Pacific Gas & Electric on Friday said it will cut the electricity for roughly 1,600 customers in parts of Northern California that were considered “areas of extreme fire risk.”
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The company unveiled its plan on Twitter, saying that it would start “proactively turning off power” around 6 a.m. on Saturday in parts of Napa, Solano and Yolo counties. The outage is expected to last at least through Saturday afternoon, the company said.
The maneuver was part of a public safety power shutoff intended to “help reduce the risk of wildfire” and ensure the safety of both people and building structures, according to a news release.
Following through on its plan, PG&E on Saturday tweeted that it had cut the power in the aforementioned areas.
The company on Friday said it was also keeping an eye on the weather in portions of the Sierra foothills, noting that “peak fire risk in these areas” was predicted from 9 p.m. Saturday through the following afternoon. Roughly 30,000 customers in Butte, Yuba, Nevada, El Dorado and Placer counties could potentially have their power turned off as well, PG&E said.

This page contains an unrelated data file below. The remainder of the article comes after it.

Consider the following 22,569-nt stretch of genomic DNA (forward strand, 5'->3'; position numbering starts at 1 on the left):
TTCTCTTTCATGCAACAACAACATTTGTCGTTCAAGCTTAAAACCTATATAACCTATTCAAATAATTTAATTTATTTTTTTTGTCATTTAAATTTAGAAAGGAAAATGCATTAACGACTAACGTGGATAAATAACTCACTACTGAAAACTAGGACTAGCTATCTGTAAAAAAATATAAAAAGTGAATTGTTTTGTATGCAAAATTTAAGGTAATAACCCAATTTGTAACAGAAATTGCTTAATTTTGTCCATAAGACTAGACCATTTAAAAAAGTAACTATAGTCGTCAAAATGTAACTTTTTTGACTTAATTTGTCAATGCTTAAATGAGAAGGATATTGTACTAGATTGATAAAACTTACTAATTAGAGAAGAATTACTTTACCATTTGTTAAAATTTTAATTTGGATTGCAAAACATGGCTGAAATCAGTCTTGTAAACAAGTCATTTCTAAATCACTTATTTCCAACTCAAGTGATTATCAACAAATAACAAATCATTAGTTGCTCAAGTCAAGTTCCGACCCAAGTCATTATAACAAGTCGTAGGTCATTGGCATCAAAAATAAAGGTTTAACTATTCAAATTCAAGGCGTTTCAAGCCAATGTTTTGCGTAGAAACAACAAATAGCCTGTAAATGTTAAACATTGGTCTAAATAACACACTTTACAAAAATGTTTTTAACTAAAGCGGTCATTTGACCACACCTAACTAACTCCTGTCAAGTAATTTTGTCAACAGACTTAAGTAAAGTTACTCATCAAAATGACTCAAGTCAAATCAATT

The warning came as forecasters issued the year's first red flag warning of high fire danger because of strong winds, low humidity and warm temperatures in portions of the Central Valley and areas north of San Francisco.
“The safety of our customers and the communities we serve is our most important responsibility," Michael Lewis, the senior vice president of Electric Operations at PG&E, said. "We know how much our customers rely on electric service, and our decision tonight to turn off power is to protect our communities experiencing extreme fire danger."
When the threat of severe weather is over, the company said it’ll send out teams to inspect the power lines. The power should typically be turned back on within 24 to 48 hours but it could take longer depending on the circumstances, it said.
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Fire officials announced last month that the Camp Fire that erupted in California last fall and became “the deadliest and most destructive” blaze in the state’s history was triggered by electrical transmission lines owned by PG&E.
The Camp Fire – which ignited near Pulga, Calif. – killed 85 civilians and injured numerous firefighters.
The Associated Press contributed to this report.